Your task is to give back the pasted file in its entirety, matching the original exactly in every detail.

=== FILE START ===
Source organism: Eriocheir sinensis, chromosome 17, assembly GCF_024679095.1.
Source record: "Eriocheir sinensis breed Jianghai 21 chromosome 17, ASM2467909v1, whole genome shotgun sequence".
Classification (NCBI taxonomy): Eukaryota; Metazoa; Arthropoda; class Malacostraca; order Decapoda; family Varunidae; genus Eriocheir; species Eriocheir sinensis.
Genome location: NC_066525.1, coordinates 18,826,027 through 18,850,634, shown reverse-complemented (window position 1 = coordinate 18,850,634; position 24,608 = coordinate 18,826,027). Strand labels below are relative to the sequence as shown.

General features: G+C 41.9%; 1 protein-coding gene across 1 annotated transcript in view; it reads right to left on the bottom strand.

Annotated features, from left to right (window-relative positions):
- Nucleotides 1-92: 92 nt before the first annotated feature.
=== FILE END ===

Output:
Source organism: Eriocheir sinensis, chromosome 17, assembly GCF_024679095.1.
Source record: "Eriocheir sinensis breed Jianghai 21 chromosome 17, ASM2467909v1, whole genome shotgun sequence".
Classification (NCBI taxonomy): Eukaryota; Metazoa; Arthropoda; class Malacostraca; order Decapoda; family Varunidae; genus Eriocheir; species Eriocheir sinensis.
Genome location: NC_066525.1, coordinates 18,826,027 through 18,850,634, shown reverse-complemented (window position 1 = coordinate 18,850,634; position 24,608 = coordinate 18,826,027). Strand labels below are relative to the sequence as shown.

General features: G+C 41.9%; 1 protein-coding gene across 1 annotated transcript in view; it reads right to left on the bottom strand.

Annotated features, from left to right (window-relative positions):
- Nucleotides 1-92: 92 nt before the first annotated feature.